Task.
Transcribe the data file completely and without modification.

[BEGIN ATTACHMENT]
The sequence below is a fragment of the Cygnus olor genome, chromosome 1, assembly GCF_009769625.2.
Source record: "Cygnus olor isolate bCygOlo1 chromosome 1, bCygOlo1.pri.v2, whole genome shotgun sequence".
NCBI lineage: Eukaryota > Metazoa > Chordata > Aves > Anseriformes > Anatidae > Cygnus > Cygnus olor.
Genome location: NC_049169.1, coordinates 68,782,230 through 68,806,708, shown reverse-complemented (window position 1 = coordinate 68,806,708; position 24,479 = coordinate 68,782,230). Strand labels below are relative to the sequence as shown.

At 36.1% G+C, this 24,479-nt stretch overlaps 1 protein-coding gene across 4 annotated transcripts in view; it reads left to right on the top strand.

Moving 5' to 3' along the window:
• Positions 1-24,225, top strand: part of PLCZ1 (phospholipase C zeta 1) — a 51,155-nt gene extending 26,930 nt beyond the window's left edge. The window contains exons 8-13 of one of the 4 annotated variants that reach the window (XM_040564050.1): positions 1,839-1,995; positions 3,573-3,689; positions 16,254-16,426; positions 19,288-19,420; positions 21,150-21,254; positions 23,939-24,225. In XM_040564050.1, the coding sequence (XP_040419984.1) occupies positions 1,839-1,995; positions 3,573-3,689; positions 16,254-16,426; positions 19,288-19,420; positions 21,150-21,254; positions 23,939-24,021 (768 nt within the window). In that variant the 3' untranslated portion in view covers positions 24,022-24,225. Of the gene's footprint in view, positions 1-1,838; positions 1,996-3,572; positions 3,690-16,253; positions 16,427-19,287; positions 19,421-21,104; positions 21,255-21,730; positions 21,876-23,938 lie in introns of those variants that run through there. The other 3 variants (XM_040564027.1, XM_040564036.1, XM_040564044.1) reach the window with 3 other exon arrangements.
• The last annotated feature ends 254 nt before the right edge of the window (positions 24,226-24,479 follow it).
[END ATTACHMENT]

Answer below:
The sequence below is a fragment of the Cygnus olor genome, chromosome 1, assembly GCF_009769625.2.
Source record: "Cygnus olor isolate bCygOlo1 chromosome 1, bCygOlo1.pri.v2, whole genome shotgun sequence".
NCBI lineage: Eukaryota > Metazoa > Chordata > Aves > Anseriformes > Anatidae > Cygnus > Cygnus olor.
Genome location: NC_049169.1, coordinates 68,782,230 through 68,806,708, shown reverse-complemented (window position 1 = coordinate 68,806,708; position 24,479 = coordinate 68,782,230). Strand labels below are relative to the sequence as shown.

At 36.1% G+C, this 24,479-nt stretch overlaps 1 protein-coding gene across 4 annotated transcripts in view; it reads left to right on the top strand.

Moving 5' to 3' along the window:
• Positions 1-24,225, top strand: part of PLCZ1 (phospholipase C zeta 1) — a 51,155-nt gene extending 26,930 nt beyond the window's left edge. The window contains exons 8-13 of one of the 4 annotated variants that reach the window (XM_040564050.1): positions 1,839-1,995; positions 3,573-3,689; positions 16,254-16,426; positions 19,288-19,420; positions 21,150-21,254; positions 23,939-24,225. In XM_040564050.1, the coding sequence (XP_040419984.1) occupies positions 1,839-1,995; positions 3,573-3,689; positions 16,254-16,426; positions 19,288-19,420; positions 21,150-21,254; positions 23,939-24,021 (768 nt within the window). In that variant the 3' untranslated portion in view covers positions 24,022-24,225. Of the gene's footprint in view, positions 1-1,838; positions 1,996-3,572; positions 3,690-16,253; positions 16,427-19,287; positions 19,421-21,104; positions 21,255-21,730; positions 21,876-23,938 lie in introns of those variants that run through there. The other 3 variants (XM_040564027.1, XM_040564036.1, XM_040564044.1) reach the window with 3 other exon arrangements.
• The last annotated feature ends 254 nt before the right edge of the window (positions 24,226-24,479 follow it).